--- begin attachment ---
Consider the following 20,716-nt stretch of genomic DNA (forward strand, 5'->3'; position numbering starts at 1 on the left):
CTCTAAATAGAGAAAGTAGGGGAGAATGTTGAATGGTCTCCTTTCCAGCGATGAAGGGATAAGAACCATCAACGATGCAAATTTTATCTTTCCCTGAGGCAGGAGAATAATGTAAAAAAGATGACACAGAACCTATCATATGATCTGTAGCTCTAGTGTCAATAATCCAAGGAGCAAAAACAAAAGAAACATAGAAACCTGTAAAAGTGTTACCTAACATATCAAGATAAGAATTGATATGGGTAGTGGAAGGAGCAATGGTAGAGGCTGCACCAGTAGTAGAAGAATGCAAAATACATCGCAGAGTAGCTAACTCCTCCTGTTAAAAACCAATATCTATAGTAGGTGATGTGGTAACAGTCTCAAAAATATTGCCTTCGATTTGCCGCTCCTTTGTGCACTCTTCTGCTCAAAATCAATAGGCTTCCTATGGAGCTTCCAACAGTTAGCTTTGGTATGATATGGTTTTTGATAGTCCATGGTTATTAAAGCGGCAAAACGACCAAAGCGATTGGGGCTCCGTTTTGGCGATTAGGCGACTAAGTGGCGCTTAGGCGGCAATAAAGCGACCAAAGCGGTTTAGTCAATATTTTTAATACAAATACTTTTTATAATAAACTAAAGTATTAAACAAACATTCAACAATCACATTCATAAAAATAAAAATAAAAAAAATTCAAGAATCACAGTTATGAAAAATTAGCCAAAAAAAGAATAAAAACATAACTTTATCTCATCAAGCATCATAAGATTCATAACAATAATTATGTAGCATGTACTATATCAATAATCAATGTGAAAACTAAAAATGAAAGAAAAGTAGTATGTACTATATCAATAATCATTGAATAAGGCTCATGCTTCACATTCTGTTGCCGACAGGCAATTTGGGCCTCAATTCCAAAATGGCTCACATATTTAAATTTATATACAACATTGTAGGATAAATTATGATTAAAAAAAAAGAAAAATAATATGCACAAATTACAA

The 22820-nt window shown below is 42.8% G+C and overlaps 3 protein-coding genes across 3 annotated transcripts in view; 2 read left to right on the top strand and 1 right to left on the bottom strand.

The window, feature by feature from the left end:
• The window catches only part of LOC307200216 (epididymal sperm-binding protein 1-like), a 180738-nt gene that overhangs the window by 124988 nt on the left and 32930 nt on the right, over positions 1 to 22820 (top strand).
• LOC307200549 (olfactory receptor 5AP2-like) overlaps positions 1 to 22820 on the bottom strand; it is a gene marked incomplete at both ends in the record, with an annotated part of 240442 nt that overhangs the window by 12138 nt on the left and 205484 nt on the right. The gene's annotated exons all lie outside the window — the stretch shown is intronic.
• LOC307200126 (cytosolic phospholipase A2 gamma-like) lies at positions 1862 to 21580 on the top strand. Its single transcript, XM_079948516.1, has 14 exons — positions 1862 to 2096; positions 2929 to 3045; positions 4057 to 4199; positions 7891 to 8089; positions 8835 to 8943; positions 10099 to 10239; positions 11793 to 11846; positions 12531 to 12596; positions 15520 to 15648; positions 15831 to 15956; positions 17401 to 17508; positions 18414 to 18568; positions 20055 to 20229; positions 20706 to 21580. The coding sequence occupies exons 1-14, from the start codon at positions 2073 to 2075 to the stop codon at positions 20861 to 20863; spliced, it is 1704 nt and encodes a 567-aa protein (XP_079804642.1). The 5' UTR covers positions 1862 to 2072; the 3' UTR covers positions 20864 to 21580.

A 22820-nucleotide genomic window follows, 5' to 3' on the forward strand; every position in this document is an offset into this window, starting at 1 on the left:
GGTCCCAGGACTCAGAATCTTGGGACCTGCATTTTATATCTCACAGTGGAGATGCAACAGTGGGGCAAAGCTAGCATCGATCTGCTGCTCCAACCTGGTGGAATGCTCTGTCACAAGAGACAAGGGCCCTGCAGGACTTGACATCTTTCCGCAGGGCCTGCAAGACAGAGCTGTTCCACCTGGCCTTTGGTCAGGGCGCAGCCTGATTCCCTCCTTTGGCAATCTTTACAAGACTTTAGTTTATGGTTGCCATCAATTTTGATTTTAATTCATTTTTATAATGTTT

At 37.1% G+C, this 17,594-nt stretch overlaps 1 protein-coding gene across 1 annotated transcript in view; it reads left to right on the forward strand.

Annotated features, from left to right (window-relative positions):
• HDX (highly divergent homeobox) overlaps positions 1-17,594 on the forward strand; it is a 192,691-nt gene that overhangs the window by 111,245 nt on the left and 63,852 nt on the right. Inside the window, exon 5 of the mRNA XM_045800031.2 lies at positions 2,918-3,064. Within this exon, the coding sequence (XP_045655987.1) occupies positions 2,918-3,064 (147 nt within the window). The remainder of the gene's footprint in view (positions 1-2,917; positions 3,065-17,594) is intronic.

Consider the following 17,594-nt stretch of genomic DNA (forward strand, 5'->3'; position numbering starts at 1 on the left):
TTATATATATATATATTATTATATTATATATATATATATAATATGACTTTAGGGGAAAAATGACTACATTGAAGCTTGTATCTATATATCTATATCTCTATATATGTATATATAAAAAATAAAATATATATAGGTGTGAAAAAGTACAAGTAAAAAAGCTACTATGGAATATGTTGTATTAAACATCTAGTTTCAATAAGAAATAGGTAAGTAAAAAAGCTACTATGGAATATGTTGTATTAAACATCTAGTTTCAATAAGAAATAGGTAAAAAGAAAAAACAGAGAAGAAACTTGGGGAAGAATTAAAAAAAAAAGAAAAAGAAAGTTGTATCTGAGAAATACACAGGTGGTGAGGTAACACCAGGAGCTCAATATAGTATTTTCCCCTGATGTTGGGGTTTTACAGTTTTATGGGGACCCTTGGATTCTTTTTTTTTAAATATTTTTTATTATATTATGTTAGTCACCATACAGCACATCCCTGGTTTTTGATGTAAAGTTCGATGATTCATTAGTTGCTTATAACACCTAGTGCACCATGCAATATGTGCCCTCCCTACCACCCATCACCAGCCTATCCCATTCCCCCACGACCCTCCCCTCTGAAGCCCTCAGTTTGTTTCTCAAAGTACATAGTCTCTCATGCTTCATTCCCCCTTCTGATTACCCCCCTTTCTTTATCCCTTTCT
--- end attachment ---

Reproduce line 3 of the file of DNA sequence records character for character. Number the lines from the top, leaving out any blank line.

The 22820-nt window shown below is 42.8% G+C and overlaps 3 protein-coding genes across 3 annotated transcripts in view; 2 read left to right on the top strand and 1 right to left on the bottom strand.